This recipe is very forgiving. The roasting was done, but it still needed to be heated at 500F to crisp the fatty outside. This last step saved me! After leaving the meat to rest for 90 minutes in the oven, I browned it at 500F. Meat was perfect temperature. I wish I browned it a little longer but I had my ayi do it and she took it out a bit early because she was afraid it would burn.

The million dollar question… How was the lamb? It was WONDERFUL! The best lamb I’ve ever made. Parcooking the shallots mixture released the flavors and infused them into the meat. The flavor was so good, it didn’t need gravy (which is my favorite part of meat).

Would I do anything different? Other than sear the outside a little longer, NOPE! Nothing! Nada!

Please note the original recipe calls for a 12lb (6kg) lamb and uses the same amount of Garlic-Rosemary Mixture. I used the full mixture to coat a 6lb (3kg). A bit of friendly advice, double the amount of the Garlic-Rosemary mixture for a stronger flavor profile.

Slow Roasted Boneless Leg of Lamb with Garlic-Rosemary and Lemon

Ingredients:

  • 2 T (30ml) Olive Oil
  • 3 Garlic Cloves, minced 
  • 1 Shallot, medium, minced (about 1/2 cup)
  • 6 Anchovy Filets, minced (about 3 tablespoons)
  • 2 T Rosemary Leaves, finely chopped 
  • 1 T Lemon Zest 
  • 1/2 t (2.5g) Red Pepper Flakes
  • 2 T  (30g) Sea Salt
  • 1/2t (2.5g) Black Pepper, freshly ground
  • 2 Boneless Leg of Lambs, carefully trimmed of internal fat and connective tissue, 6 lbs (3kg)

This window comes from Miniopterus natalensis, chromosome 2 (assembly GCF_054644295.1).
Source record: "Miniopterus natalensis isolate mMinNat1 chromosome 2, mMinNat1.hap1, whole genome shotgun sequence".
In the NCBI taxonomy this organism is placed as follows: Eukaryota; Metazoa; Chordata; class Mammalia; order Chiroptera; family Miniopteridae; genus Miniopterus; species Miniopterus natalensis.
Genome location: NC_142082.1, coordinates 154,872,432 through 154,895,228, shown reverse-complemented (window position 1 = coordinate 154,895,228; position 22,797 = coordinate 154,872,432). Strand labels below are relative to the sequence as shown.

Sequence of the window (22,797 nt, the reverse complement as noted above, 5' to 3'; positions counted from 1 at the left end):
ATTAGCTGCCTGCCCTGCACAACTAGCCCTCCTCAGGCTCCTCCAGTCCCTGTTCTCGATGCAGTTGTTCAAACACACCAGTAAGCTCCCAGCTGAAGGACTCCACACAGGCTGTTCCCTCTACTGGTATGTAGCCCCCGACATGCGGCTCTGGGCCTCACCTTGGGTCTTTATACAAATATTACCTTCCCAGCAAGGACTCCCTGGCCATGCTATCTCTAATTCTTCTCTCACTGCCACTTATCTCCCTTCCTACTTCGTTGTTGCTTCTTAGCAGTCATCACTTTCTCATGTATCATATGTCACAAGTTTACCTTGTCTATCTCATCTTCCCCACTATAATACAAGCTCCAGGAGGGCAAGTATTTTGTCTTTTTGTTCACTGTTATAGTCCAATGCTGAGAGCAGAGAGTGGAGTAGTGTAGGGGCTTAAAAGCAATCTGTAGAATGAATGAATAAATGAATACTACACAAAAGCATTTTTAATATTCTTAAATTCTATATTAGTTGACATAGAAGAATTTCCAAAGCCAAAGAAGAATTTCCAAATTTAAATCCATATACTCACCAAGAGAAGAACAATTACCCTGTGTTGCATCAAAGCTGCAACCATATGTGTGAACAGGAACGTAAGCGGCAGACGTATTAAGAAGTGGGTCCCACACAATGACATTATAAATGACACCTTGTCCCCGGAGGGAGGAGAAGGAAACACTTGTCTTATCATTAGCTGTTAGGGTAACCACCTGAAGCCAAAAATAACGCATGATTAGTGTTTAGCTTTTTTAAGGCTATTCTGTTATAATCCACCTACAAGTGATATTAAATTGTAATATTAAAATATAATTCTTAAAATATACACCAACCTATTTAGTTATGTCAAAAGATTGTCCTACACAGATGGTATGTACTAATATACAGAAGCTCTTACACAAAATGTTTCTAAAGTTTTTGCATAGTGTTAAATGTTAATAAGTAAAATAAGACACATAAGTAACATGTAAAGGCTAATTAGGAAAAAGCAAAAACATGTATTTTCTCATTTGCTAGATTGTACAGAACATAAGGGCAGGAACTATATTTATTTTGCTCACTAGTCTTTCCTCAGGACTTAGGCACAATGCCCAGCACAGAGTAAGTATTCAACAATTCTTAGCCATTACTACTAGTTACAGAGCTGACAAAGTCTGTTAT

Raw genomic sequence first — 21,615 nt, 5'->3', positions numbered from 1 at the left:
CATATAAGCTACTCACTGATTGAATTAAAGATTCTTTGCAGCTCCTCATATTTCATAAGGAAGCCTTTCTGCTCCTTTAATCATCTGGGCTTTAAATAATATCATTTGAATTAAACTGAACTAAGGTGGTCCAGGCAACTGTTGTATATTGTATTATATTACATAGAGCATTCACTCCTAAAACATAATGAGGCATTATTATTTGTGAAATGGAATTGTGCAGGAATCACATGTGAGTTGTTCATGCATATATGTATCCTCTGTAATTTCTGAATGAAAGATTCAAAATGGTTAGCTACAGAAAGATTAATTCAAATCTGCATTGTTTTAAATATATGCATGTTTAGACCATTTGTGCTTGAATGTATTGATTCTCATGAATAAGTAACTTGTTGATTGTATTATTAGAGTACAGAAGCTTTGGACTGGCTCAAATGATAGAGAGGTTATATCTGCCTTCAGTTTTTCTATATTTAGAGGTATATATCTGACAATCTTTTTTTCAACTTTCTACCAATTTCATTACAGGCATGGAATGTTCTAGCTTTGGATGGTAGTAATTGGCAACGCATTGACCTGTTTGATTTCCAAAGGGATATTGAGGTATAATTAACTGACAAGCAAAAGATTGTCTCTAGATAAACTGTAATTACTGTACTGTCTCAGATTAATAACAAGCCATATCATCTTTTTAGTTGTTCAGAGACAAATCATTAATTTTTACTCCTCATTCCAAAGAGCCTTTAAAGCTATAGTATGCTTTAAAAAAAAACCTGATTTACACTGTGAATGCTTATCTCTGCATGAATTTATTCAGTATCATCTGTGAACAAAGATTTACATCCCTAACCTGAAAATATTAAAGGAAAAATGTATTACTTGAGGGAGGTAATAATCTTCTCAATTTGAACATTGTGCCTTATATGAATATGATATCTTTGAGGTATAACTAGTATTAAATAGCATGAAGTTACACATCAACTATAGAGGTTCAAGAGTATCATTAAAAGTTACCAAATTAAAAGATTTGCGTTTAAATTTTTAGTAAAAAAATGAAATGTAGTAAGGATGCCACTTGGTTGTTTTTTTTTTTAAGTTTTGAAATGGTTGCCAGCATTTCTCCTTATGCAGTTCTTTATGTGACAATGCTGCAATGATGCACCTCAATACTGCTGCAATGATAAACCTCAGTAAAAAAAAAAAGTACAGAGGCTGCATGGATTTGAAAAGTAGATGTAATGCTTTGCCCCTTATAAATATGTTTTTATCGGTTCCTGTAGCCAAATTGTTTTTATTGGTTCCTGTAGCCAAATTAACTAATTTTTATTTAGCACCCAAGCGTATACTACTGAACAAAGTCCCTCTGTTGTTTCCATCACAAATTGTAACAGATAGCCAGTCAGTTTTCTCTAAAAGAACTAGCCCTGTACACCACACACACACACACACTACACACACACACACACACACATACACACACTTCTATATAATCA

• Rosemary Sprigs, Garlic Cloves and Lemon Slices for garnish

Directions

  1. Adjust oven rack to lower-middle position and preheat oven to 275°F. Heat olive oil in a small saucepan over medium heat until shimmering. Add garlic, shallot, anchovies, rosemary, lemon zest, and red pepper flakes. Cook, stirring occasionally, until shallots and garlic are softened, about 5 minutes. Transfer to a small bowl. Add salt and pepper and mix with a fork to combine.

  2. Rub half of mixture into inside of butterflied lamb leg. Roll leg and tie securely at 1-inch intervals with butcher’s twine. Rub remaining mixture over exterior of lamb. Cook immediately or let rest uncovered in the refrigerator for up to one night for best flavor and texture.
  3. When ready to cook, place lamb on a wire rack set in a foil-lined rimmed baking sheet. Transfer to oven and roast until an instant read thermometer inserted into coolest section of lamb registers 125° to 130°F for medium-rare, or 130° to 135°F for medium, 1 hour, 15 minutes. Remove from oven and let rest for 40 minutes.
  4. While lamb is resting, increase oven temperature to 500°F. Return lamb to oven and roast until exterior is deep brown and crisp, about 15 minutes. Remove from oven and let rest 5 minutes. Remove twine with kitchen shears, transfer lamb to cutting board, slice into 1/4 inch slices, and serve.

 

Here are some pictures of the Progressive Dinner!

COURSE ONE: Appetizer courtesy of Suzanne and Bob: Olive Tapenade Bruschetta, Pesto Bruschetta, Cannellini Bruschetta, Cheeses with Jalapeno Jelly, Mushroom Bruschetta and Goat Cheese and Red/Yellow Pepper

COURSE TWO Soups and Salad courtesy of Val and Doug: Avocado and Citrus Fruit Salad, Burratta Cheese and Vegetable Salad, Crab Chowder and Tomato-Basil Soup

THIRD COURSE: Main Meal courtesy of Molly and Tanis, Hanady and Hadi, Genevieve and Lucy and Paul: Tomato and Olive Cod, Slow-Roasted Lamb Leg, Potatoes Au Gratin, Green Beans, Roasted Potatoes and Kale Gratin

 

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FOURTH COURSE Dessert courtesy of Lina and Kaled / Anna and Nathan: Chocolate-Raspberry Cake, Pecan Tart and Apricot Tart